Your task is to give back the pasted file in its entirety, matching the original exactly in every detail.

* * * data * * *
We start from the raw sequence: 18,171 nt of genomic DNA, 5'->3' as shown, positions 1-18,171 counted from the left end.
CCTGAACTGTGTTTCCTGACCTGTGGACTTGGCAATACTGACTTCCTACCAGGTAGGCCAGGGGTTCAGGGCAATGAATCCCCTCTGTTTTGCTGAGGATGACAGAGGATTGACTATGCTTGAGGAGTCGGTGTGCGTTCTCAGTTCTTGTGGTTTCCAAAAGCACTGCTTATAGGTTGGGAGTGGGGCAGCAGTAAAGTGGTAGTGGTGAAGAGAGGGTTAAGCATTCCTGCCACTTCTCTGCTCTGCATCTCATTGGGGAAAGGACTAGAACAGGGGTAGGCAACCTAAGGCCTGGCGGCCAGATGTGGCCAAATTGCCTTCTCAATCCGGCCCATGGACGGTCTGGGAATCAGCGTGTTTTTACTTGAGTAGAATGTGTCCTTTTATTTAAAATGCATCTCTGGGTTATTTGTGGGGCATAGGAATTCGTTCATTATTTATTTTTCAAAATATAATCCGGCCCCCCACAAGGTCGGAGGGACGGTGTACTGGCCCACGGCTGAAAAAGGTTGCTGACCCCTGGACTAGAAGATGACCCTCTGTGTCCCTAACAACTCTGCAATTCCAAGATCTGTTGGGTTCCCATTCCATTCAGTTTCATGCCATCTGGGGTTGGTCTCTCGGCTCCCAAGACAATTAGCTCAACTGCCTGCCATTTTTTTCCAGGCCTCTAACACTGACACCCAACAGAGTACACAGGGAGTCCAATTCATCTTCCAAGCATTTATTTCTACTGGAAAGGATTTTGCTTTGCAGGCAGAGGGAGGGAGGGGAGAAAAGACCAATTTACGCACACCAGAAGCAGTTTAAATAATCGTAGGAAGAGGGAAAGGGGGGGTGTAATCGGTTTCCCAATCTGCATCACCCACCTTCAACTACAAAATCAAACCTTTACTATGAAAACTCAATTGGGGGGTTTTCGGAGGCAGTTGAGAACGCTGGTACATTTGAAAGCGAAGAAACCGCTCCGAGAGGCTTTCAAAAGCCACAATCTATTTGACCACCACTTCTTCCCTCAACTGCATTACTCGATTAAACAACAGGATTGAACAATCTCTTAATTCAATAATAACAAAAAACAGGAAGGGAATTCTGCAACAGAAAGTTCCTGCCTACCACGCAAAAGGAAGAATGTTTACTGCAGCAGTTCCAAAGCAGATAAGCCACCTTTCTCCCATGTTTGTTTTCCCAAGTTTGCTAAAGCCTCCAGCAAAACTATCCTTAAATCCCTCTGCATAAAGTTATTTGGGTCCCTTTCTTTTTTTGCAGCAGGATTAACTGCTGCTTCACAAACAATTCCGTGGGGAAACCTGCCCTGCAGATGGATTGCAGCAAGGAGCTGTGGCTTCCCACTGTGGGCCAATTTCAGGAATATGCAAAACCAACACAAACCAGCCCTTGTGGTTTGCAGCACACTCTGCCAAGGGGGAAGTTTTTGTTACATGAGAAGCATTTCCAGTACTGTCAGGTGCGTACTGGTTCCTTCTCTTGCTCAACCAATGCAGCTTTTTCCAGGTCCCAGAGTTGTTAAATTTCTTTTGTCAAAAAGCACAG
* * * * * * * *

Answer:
We start from the raw sequence: 18,171 nt of genomic DNA, 5'->3' as shown, positions 1-18,171 counted from the left end.
CCTGAACTGTGTTTCCTGACCTGTGGACTTGGCAATACTGACTTCCTACCAGGTAGGCCAGGGGTTCAGGGCAATGAATCCCCTCTGTTTTGCTGAGGATGACAGAGGATTGACTATGCTTGAGGAGTCGGTGTGCGTTCTCAGTTCTTGTGGTTTCCAAAAGCACTGCTTATAGGTTGGGAGTGGGGCAGCAGTAAAGTGGTAGTGGTGAAGAGAGGGTTAAGCATTCCTGCCACTTCTCTGCTCTGCATCTCATTGGGGAAAGGACTAGAACAGGGGTAGGCAACCTAAGGCCTGGCGGCCAGATGTGGCCAAATTGCCTTCTCAATCCGGCCCATGGACGGTCTGGGAATCAGCGTGTTTTTACTTGAGTAGAATGTGTCCTTTTATTTAAAATGCATCTCTGGGTTATTTGTGGGGCATAGGAATTCGTTCATTATTTATTTTTCAAAATATAATCCGGCCCCCCACAAGGTCGGAGGGACGGTGTACTGGCCCACGGCTGAAAAAGGTTGCTGACCCCTGGACTAGAAGATGACCCTCTGTGTCCCTAACAACTCTGCAATTCCAAGATCTGTTGGGTTCCCATTCCATTCAGTTTCATGCCATCTGGGGTTGGTCTCTCGGCTCCCAAGACAATTAGCTCAACTGCCTGCCATTTTTTTCCAGGCCTCTAACACTGACACCCAACAGAGTACACAGGGAGTCCAATTCATCTTCCAAGCATTTATTTCTACTGGAAAGGATTTTGCTTTGCAGGCAGAGGGAGGGAGGGGAGAAAAGACCAATTTACGCACACCAGAAGCAGTTTAAATAATCGTAGGAAGAGGGAAAGGGGGGGTGTAATCGGTTTCCCAATCTGCATCACCCACCTTCAACTACAAAATCAAACCTTTACTATGAAAACTCAATTGGGGGGTTTTCGGAGGCAGTTGAGAACGCTGGTACATTTGAAAGCGAAGAAACCGCTCCGAGAGGCTTTCAAAAGCCACAATCTATTTGACCACCACTTCTTCCCTCAACTGCATTACTCGATTAAACAACAGGATTGAACAATCTCTTAATTCAATAATAACAAAAAACAGGAAGGGAATTCTGCAACAGAAAGTTCCTGCCTACCACGCAAAAGGAAGAATGTTTACTGCAGCAGTTCCAAAGCAGATAAGCCACCTTTCTCCCATGTTTGTTTTCCCAAGTTTGCTAAAGCCTCCAGCAAAACTATCCTTAAATCCCTCTGCATAAAGTTATTTGGGTCCCTTTCTTTTTTTGCAGCAGGATTAACTGCTGCTTCACAAACAATTCCGTGGGGAAACCTGCCCTGCAGATGGATTGCAGCAAGGAGCTGTGGCTTCCCACTGTGGGCCAATTTCAGGAATATGCAAAACCAACACAAACCAGCCCTTGTGGTTTGCAGCACACTCTGCCAAGGGGGAAGTTTTTGTTACATGAGAAGCATTTCCAGTACTGTCAGGTGCGTACTGGTTCCTTCTCTTGCTCAACCAATGCAGCTTTTTCCAGGTCCCAGAGTTGTTAAATTTCTTTTGTCAAAAAGCACAG